Publications by authors named "Alfonso Pérez-Molino"

5 Publications

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Mutation study of Spanish patients with hereditary hemorrhagic telangiectasia.

BMC Med Genet 2008 Aug 1;9:75. Epub 2008 Aug 1.

Centro de Investigaciones Biologicas, CSIC, Ramiro de Maeztu, 9, Madrid 28040, Spain.

Background: Hereditary Hemorrhagic Telangiectasia (HHT) is an autosomal dominant and age-dependent vascular disorder characterised mainly by mutations in the Endoglin (ENG) or activin receptor-like kinase-1 (ALK1, ACVRL1) genes.

Methods: Here, we have identified 22 ALK1 mutations and 15 ENG mutations, many of which had not previously been reported, in independent Spanish families afflicted with HHT.

Results: We identified mutations in thirty-seven unrelated families. A detailed analysis of clinical symptoms was recorded for each patient analyzed, with a higher significant presence of pulmonary arteriovenous malformations (PAVM) in HHT1 patients over HHT2. Twenty-two mutations in ALK1 and fifteen in ENG genes were identified. Many of them, almost half, represented new mutations in ALK1 and in ENG. Missense mutations in ENG and ALK1 were localized in a tridimensional protein structure model.

Conclusion: Overall, ALK1 mutations (HHT2) were predominant over ENG mutations (HHT1) in our Spanish population, in agreement with previous data from our country and other Mediterranean countries (France, Italy), but different to Northern Europe or North America. There was a significant increase of PAVM associated with HHT1 over HHT2 in these families.
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http://dx.doi.org/10.1186/1471-2350-9-75DOI Listing
http://www.ncbi.nlm.nih.gov/pmc/articles/PMC2518546PMC
August 2008

Therapeutic action of tranexamic acid in hereditary haemorrhagic telangiectasia (HHT): regulation of ALK-1/endoglin pathway in endothelial cells.

Thromb Haemost 2007 Feb;97(2):254-62

Centro de nvestigaciones Biologicas, CSIC, Ramiro de Maetzu, Madrid, Spain.

Recurrent epistaxis is the most frequent clinical manifestation of hereditary haemorrhagic telangiectasia (HHT). Its treatment is difficult. Our objective was to assess the use of tranexamic acid (TA), an antifibrinolytic drug, for the treatment of epistaxis in HHT patients and to investigate in vitro the effects of TA over endoglin and ALK-1 expression and activity in endothelial cells. A prospective study was carried out on patients with epistaxis treated with oral TA in the HHT Unit of Sierrallana Hospital (Cantabria, Spain). Primary cultures of endothelial cells were treated with TA to measure the levels of endoglin and ALK-1 at the cell surface by flow cytometry. RNA levels were also measured by real-time PCR, and the transcriptional effects of TA on reporters for endoglin, ALK-1 and the endoglin/ALK-1 TGF-beta pathway were assessed. The results showed that the fourteen HHT patients treated orally with TA improved, and the frequency and severity of their epistaxis were decreased. No complications derived from the treatment were observed. Cultured endothelial cells incubated with TA exhibited increased levels of endoglin and ALK-1 at the protein and mRNA levels, enhanced TGF-beta signaling, and improved endothelial cell functions like tubulogenesis and migration. In summary, oral administration of TA proved beneficial for epistaxis treatment in selected patients with HHT. In addition to its already reported antifibrinolytic effects, TA stimulates the expression ofALK-1 and endoglin, as well as the activity of the ALK-1/endoglin pathway.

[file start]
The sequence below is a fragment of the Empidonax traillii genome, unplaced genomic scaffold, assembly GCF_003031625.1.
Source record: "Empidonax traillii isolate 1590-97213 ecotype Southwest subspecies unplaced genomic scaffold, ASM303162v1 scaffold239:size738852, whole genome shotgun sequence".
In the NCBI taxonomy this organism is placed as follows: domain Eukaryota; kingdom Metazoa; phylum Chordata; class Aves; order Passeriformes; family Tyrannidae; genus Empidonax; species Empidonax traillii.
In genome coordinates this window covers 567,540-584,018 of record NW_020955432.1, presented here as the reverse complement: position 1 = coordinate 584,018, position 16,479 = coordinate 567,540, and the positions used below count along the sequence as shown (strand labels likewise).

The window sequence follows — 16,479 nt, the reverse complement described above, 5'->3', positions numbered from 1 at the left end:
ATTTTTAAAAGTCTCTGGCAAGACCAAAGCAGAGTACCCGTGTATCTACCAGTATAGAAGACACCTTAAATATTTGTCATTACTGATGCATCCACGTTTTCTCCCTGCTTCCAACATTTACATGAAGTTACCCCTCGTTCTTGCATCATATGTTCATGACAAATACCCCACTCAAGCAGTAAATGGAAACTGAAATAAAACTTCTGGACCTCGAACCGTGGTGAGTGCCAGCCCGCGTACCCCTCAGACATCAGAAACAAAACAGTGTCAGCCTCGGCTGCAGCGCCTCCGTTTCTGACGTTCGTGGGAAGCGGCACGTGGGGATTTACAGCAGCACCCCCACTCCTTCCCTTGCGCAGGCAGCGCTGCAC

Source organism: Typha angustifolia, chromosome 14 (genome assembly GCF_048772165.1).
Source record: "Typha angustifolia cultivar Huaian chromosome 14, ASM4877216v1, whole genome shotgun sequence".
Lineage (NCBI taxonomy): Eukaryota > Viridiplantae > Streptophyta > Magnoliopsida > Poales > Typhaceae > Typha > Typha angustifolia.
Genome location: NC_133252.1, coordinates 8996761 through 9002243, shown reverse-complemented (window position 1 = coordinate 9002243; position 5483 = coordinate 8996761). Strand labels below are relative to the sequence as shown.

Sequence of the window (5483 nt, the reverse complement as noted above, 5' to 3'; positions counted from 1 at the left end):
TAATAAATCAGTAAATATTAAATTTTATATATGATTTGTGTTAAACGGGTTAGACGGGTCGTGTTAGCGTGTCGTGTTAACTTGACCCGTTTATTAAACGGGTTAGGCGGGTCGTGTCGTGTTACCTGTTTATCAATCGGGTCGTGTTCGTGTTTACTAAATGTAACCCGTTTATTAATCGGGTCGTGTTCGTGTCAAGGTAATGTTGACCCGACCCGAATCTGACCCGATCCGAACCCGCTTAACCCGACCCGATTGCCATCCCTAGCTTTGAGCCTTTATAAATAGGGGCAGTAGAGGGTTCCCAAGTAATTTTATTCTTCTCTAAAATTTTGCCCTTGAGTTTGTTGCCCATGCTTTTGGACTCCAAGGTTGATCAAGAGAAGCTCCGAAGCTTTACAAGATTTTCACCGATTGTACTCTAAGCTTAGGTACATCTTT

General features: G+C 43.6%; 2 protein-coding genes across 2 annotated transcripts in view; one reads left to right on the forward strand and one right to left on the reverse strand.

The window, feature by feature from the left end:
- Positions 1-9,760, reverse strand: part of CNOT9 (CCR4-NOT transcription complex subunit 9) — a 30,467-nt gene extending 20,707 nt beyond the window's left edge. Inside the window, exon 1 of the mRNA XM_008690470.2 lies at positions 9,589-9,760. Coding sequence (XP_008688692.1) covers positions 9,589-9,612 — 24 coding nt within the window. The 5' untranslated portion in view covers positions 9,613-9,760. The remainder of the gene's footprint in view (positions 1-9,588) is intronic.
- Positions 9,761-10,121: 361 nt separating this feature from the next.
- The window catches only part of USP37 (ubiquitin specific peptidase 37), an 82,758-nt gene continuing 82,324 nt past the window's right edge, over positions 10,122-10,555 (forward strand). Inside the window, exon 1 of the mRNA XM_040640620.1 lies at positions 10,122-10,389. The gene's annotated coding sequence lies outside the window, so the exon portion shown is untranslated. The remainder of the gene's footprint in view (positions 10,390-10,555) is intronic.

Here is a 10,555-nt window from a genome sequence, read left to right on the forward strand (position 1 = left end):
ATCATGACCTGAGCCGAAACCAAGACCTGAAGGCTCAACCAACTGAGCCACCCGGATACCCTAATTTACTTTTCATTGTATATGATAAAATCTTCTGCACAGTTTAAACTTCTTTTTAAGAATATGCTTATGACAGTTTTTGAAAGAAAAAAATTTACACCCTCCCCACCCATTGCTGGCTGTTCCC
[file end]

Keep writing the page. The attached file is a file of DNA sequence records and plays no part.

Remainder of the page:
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February 2007

Mutation study of Spanish patients with hereditary hemorrhagic telangiectasia and expression analysis of Endoglin and ALK1.

Hum Mutat 2006 Mar;27(3):295

Centro de Investigaciones Biologicas, Madrid, Spain.

Hereditary hemorrhagic telangiectasia (HHT) is an autosomal dominant and age-dependent vascular disorder originated by mutations in Endoglin (ENG) or activin receptor-like kinase-1 (ALK1, ACVRL1) genes. The first large series HHT analysis in Spanish population has identified mutations in 17 unrelated families. Ten different mutations in ALK1 and six in ENG genes were found. Six unrelated families had a mutation in ENG gene, four representing new mutations, p.Y258fs, pV323fs, p.F279fs (c.834_837del CTTC), and p.F279fsdupC. Eleven unrelated families harboured mutations in ALK1; ten were new mutations identified as p.H328P, p.R145fs, p.G68C, p.A377T, p.H297R, p.M376T, p.C36Y, p.H328P, p.T82del and p.R47P. Overall, ALK1 mutations (HHT2) were predominant over ENG mutations (HHT1), in agreement with data reported for other Mediterranean countries (France, Italy), but at variance with Northern Europe or North America. Endoglin expression in HHT1 or HHT2 activated monocytes and blood outgrowth endothelial cells (BOECs) from older patients was well below the theoretical 50% level expected from the HHT1 haploinsufficiency model, suggesting that the pathogenic endoglin haploinsufficiency leading to the HHT phenotype is age-dependent. Interestingly, ALK1 protein levels of HHT BOECs in some missense ALK1 mutants were similar to controls. In vitro expression of these ALK1 constructs suggests that, in addition to the haploinsufficiency model, certain ALK1 mutants may inhibit the function of the wild type allele.